Coen brothers: back in form

(Canscene) — After two productions on which they seemed to have lost their bite Joel and Ethan Coen have come up with the kind of black comedy at which they excel in No Country for Old Men.

The film is much more noir than comic. A drug deal gone wrong results in bullet-riddled bodies strewn over the Texas landscape. They’re discovered along with bundles of money, by border patrolman Lewellyn Moss (Josh Brolin) taking some time out for a litttle hunting. Lust for the loot triumphs over conscience but Moss soon finds himself on the run from drug deal mastermind Anton Chigurh (Xavier Bardem) and local Sheriff Bell (Tommy Lee Jones) who’s after them both.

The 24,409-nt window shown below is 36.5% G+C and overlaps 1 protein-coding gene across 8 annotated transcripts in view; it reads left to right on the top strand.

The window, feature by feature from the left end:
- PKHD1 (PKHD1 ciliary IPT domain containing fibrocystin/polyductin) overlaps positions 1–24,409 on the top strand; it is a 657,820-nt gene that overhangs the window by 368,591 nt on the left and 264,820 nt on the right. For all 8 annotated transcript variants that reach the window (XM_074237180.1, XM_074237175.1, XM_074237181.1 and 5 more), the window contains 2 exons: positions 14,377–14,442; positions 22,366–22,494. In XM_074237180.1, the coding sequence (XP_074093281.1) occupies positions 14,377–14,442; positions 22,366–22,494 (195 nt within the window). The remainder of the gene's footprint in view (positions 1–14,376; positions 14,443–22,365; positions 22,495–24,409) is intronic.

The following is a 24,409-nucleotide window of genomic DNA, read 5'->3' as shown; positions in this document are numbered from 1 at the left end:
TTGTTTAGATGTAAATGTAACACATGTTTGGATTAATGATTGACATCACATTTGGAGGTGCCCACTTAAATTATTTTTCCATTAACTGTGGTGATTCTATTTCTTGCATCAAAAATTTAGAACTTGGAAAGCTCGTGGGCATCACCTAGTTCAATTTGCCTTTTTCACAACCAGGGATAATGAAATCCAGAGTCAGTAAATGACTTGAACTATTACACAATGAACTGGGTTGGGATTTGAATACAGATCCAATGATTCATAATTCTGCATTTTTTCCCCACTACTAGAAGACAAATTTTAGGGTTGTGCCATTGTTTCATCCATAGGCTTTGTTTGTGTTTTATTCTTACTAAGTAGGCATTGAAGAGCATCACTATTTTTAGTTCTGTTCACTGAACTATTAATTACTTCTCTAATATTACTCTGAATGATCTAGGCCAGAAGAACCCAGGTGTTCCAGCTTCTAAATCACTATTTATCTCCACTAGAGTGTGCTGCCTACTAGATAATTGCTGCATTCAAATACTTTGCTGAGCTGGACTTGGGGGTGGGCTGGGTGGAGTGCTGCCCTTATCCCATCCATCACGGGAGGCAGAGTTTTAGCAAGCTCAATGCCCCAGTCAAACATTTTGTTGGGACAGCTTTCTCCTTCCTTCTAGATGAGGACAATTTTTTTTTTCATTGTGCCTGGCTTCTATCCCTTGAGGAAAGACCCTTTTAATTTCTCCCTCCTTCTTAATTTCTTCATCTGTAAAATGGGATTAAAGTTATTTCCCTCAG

The chase turns deadly and corpses pile up as Chigurh searches for Moss and the money. The portrait created by Bardem stops short of caricature and brings us a figure of total evil with a psychotic delight in killing.

No Country for Old Men
Bardem: a psychotic killer par excellence

The overarching theme is the disappearance of the old West, personified by the ageing Bell, on the edge of retirement and knowing that his days of authority are over. Tommy Lee Jones gives a superb performance likely to get him an Oscar nomination as is also his role in In the Valley of Elah.

Tess Harper and Kelly Macdonald also shine as wives, respectively of Bell and Moss and Woody Harrelson injects humour into a shadowy character who gets in the protagonists’ way. One regrets his elimination so quickly.

Altogether a great comeback for the Coens.

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